Confusion Endurance

On the same day that I was thinking about confusion and how often I feel plagued by it–on the exact same day–I read this following passage.  It’s from a book I’m using for a creativity class I’m teaching this semester.  “‘Confusion endurance’ is the most distinctive trait of highly creative people, and Leonardo probably possessed more of that trait than anyone who has ever lived.  Principle number four–Sfumato [Italian for “nuance”]–guides you to be more at home with the unknown, to make friends with paradox” (Michael J. Gelb, How to Think Like Leonardo da Vinci, 10-11).

I don’t really get confused by large life unknowns, but small things confuse me more and more, and I’m worried that it’s a sign of deteriorating mental capacity.  The irony of this is that I am becoming more physically fit than I’ve ever been in my life, and I have very fast reflexes.  But I sometimes forget how to spell words like peave peeve.  The other day, I had to read the word “speach” three or four times before I was completely sure that it was spelled incorrectly.  Maybe you only get one or the other–you can be mentally sharp and physically sluggish, or confused and athletic.  I don’t know, and I’ll probably forget that I wondered about it by the time I finish writing this sentence.

Below, random observations on the issue of confusion:

  • If you are confused by your own skin care regime, something has to go.
  • Many people often do not know the date.
  • Perhaps you can remember EITHER your child’s principal name OR that she buys her shoes at Talbots, not both.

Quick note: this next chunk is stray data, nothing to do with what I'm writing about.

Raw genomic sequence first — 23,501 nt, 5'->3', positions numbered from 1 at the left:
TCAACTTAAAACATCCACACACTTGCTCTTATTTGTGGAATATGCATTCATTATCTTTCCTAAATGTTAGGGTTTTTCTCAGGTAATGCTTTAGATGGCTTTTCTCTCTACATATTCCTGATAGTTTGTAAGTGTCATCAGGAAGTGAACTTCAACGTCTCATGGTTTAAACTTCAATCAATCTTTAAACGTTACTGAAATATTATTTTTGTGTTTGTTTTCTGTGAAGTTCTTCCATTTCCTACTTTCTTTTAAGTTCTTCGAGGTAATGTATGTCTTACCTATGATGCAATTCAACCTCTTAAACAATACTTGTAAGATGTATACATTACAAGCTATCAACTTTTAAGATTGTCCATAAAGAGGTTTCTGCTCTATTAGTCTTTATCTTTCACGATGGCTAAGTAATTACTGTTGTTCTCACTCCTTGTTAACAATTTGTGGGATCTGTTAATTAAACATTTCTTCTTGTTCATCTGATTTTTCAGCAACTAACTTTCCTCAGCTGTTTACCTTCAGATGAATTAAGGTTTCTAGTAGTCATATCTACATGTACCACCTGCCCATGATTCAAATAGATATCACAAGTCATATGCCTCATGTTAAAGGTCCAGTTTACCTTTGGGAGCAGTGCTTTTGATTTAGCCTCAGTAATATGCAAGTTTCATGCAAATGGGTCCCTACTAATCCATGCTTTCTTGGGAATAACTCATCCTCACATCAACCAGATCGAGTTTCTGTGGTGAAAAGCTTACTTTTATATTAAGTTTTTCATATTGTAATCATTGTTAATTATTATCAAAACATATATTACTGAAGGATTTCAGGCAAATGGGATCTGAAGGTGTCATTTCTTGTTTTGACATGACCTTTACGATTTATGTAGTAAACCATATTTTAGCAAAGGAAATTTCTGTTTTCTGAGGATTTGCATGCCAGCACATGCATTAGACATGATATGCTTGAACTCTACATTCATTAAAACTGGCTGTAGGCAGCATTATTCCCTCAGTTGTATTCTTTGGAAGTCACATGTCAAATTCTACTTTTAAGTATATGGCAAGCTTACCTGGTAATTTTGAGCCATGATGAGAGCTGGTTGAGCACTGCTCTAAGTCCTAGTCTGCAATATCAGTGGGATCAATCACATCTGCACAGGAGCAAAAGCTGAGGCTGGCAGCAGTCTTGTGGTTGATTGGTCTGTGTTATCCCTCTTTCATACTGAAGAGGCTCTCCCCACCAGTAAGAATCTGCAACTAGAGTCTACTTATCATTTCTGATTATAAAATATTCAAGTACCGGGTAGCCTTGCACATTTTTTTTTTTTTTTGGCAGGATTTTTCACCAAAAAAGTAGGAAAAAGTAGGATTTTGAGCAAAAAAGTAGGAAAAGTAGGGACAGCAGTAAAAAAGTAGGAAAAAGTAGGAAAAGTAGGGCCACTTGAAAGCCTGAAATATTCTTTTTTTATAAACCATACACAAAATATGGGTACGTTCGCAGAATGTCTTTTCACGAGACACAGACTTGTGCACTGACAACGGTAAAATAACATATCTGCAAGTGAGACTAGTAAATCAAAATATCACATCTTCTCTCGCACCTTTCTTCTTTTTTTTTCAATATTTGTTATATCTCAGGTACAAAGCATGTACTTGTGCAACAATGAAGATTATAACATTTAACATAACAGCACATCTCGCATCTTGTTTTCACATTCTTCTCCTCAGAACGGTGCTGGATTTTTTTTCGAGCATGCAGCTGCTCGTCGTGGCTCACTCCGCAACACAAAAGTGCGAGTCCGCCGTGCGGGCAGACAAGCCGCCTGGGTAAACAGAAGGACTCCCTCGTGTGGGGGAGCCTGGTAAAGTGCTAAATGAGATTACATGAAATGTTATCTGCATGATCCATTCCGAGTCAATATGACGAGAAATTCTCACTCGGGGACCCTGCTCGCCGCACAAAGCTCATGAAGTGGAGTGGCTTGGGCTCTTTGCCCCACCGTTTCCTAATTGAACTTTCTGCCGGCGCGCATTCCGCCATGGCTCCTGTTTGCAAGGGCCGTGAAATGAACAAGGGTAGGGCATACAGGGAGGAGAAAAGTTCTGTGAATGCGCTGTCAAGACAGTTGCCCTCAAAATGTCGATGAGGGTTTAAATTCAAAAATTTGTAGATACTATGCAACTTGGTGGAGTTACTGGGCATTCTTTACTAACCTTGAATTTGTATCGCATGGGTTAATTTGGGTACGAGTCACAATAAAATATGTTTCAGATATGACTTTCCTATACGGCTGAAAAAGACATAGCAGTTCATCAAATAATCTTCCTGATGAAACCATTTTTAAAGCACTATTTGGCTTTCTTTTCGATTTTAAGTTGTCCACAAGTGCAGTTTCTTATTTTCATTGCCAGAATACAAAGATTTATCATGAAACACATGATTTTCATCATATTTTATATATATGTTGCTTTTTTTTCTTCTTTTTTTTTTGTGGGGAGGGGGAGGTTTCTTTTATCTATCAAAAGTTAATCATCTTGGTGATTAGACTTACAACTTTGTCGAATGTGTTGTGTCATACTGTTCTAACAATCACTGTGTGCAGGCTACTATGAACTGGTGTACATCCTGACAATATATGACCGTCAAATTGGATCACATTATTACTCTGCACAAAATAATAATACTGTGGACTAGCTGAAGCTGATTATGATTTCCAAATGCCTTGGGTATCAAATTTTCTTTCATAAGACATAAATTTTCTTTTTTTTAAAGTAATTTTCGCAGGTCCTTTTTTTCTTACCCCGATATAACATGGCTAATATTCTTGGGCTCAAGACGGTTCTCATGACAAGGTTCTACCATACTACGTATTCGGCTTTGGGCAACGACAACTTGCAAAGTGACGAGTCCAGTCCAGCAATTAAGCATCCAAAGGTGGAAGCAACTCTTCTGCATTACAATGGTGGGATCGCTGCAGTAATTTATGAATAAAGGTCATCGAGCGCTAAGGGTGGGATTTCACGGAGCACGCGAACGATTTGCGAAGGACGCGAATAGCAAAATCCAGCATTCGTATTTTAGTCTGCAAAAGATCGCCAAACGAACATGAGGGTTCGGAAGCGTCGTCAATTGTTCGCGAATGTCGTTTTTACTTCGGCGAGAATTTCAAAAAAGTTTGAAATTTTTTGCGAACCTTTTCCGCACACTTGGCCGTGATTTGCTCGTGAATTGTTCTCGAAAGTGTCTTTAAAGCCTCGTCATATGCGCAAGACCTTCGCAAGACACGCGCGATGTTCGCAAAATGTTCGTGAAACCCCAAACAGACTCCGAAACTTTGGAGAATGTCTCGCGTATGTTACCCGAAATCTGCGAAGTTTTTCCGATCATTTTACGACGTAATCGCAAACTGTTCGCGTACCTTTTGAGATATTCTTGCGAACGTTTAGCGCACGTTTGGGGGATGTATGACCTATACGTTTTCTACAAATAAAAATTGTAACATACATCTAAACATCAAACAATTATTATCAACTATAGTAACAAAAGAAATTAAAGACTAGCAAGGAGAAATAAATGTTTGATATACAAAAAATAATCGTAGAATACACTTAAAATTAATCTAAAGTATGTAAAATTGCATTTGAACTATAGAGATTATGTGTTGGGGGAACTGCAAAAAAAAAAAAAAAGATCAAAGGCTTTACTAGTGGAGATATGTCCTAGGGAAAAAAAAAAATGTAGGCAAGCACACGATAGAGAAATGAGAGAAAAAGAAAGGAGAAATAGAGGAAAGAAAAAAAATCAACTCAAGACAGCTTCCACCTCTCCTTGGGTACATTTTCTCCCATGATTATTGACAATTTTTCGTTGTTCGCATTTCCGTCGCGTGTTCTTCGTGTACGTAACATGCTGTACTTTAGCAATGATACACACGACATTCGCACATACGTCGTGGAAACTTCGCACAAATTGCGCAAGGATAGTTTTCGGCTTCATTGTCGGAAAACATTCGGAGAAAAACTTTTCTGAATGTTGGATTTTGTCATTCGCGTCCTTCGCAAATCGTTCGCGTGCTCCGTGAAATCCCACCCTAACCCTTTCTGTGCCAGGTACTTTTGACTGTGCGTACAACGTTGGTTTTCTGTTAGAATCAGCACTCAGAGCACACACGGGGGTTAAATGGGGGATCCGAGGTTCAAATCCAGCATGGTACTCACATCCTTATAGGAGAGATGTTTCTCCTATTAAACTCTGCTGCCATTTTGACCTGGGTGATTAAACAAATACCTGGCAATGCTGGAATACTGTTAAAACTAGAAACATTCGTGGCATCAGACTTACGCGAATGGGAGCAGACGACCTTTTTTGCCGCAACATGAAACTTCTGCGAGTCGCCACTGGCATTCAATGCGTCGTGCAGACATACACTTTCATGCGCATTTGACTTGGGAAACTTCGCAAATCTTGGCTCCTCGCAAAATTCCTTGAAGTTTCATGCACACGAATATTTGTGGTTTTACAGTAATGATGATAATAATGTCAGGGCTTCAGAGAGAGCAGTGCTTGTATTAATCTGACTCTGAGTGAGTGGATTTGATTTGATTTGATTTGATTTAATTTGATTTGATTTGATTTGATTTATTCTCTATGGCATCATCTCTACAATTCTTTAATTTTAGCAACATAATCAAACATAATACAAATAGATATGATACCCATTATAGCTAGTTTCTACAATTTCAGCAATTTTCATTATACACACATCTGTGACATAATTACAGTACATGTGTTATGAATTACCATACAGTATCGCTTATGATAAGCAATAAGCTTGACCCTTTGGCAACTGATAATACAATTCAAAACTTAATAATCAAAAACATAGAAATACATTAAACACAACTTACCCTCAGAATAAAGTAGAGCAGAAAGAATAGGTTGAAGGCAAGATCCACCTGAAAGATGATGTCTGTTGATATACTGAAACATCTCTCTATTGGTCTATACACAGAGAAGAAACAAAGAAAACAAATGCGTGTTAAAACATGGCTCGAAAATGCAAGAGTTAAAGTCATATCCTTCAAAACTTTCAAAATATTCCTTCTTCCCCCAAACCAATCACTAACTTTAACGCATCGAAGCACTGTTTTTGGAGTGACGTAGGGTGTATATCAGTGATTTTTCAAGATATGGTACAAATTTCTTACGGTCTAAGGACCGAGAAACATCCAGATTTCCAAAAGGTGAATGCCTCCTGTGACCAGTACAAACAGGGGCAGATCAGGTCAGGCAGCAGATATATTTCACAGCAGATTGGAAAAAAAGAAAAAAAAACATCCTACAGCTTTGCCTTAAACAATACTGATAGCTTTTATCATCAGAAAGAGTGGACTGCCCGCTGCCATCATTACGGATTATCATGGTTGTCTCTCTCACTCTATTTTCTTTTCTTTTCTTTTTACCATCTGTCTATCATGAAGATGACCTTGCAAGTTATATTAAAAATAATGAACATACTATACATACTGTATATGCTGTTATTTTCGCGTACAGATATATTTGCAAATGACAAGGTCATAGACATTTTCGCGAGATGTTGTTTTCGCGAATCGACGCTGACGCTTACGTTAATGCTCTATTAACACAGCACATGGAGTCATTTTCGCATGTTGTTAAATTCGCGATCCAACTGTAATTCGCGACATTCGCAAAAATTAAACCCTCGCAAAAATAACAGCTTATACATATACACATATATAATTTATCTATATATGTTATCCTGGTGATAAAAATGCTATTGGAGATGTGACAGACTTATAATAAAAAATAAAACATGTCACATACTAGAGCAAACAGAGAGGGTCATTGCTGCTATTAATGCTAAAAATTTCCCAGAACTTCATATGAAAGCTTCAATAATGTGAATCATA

• I’m never sure which set of lights will come on when I press the light switches in the kitchen.  
  • It’s okay to respond “I don’t know” to your child’s question, even if you do know but lack the mental stamina to answer.
  • My kids and I continue to go to the Baskin Robbins “drive-thru” even though they never get our order right.  Ever.

    The doors that lead to my classroom. Does anyone understand this?

I understand the value of embracing ambiguity and paradox.  In fact, I appreciate it and find it very liberating.  But not when it has to do with forgetting where I stored my $700 anti-teeth-grinding device.

Is it aging?  Hormones?  Stress?  A brain tumor?  Something I thought about this morning on my way from the car to my office but can’t think of now?  Do other people experience the sensation of your brain being about a nanosecond behind the rest of your body?

It would be so kind of you to let me know if you do.  But if you don’t, and really think this is the sign of a brain tumor, please don’t write to me.

The poet Rumi understood confusion, which is fine if you are a Sufi mystic who twirls around in circles reciting poems, but not so great if you are a middle-aged woman trying to remember the location of your son’s track meet.  But, as Rumi reminds us, on the other side of uncertainty is kindness, tenderness, compassion.  And also, I would assume, remembering Michael Gelb’s quotation, creativity.  Potential.  “So, it’s okay, my poor overtaxed brain.  I’ll try hard to love you anyway.  Just please remember to pay the mortgage because that really sucked last month when you didn’t.”

What confuses you?


Zero Circle 

Be helpless, dumbfounded,
Unable to say yes or no.
Then a stretcher will come from grace
     to gather us up.

We are too dull-eyed to see that beauty.
If we say we can, we’re lying.
If we say No, we don’t see it,
That No will behead us
And shut tight our window onto spirit.

So let us rather not be sure of anything,
Beside ourselves, and only that, so
Miraculous beings come running to help.
Crazed, lying in a zero circle, mute,
We shall be saying finally,
With tremendous eloquence, Lead us.
When we have totally surrendered to that beauty,